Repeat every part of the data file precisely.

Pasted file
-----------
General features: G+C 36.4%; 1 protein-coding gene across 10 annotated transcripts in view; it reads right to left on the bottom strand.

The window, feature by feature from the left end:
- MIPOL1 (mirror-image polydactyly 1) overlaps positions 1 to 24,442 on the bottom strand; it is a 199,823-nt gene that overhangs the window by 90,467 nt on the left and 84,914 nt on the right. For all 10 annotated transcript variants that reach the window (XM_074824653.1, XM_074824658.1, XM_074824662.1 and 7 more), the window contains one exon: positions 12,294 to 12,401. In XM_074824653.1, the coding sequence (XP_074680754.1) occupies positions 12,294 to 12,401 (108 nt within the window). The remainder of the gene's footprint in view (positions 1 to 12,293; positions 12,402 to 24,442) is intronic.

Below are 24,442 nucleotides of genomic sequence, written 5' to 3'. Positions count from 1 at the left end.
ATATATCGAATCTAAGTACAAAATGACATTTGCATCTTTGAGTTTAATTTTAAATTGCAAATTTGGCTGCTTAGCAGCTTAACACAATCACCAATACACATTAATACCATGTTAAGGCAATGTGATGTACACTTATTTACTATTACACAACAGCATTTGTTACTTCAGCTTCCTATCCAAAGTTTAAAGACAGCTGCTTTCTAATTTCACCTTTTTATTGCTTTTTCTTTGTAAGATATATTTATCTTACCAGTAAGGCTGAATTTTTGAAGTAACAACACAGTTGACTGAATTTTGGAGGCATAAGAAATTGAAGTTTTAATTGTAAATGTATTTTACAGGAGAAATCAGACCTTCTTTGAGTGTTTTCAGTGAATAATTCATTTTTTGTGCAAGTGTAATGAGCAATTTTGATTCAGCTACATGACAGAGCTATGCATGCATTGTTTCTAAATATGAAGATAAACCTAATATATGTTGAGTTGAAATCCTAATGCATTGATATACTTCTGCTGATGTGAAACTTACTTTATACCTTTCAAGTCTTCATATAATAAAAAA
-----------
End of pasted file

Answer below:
General features: G+C 36.4%; 1 protein-coding gene across 10 annotated transcripts in view; it reads right to left on the bottom strand.

The window, feature by feature from the left end:
- MIPOL1 (mirror-image polydactyly 1) overlaps positions 1 to 24,442 on the bottom strand; it is a 199,823-nt gene that overhangs the window by 90,467 nt on the left and 84,914 nt on the right. For all 10 annotated transcript variants that reach the window (XM_074824653.1, XM_074824658.1, XM_074824662.1 and 7 more), the window contains one exon: positions 12,294 to 12,401. In XM_074824653.1, the coding sequence (XP_074680754.1) occupies positions 12,294 to 12,401 (108 nt within the window). The remainder of the gene's footprint in view (positions 1 to 12,293; positions 12,402 to 24,442) is intronic.

Below are 24,442 nucleotides of genomic sequence, written 5' to 3'. Positions count from 1 at the left end.
ATATATCGAATCTAAGTACAAAATGACATTTGCATCTTTGAGTTTAATTTTAAATTGCAAATTTGGCTGCTTAGCAGCTTAACACAATCACCAATACACATTAATACCATGTTAAGGCAATGTGATGTACACTTATTTACTATTACACAACAGCATTTGTTACTTCAGCTTCCTATCCAAAGTTTAAAGACAGCTGCTTTCTAATTTCACCTTTTTATTGCTTTTTCTTTGTAAGATATATTTATCTTACCAGTAAGGCTGAATTTTTGAAGTAACAACACAGTTGACTGAATTTTGGAGGCATAAGAAATTGAAGTTTTAATTGTAAATGTATTTTACAGGAGAAATCAGACCTTCTTTGAGTGTTTTCAGTGAATAATTCATTTTTTGTGCAAGTGTAATGAGCAATTTTGATTCAGCTACATGACAGAGCTATGCATGCATTGTTTCTAAATATGAAGATAAACCTAATATATGTTGAGTTGAAATCCTAATGCATTGATATACTTCTGCTGATGTGAAACTTACTTTATACCTTTCAAGTCTTCATATAATAAAAAA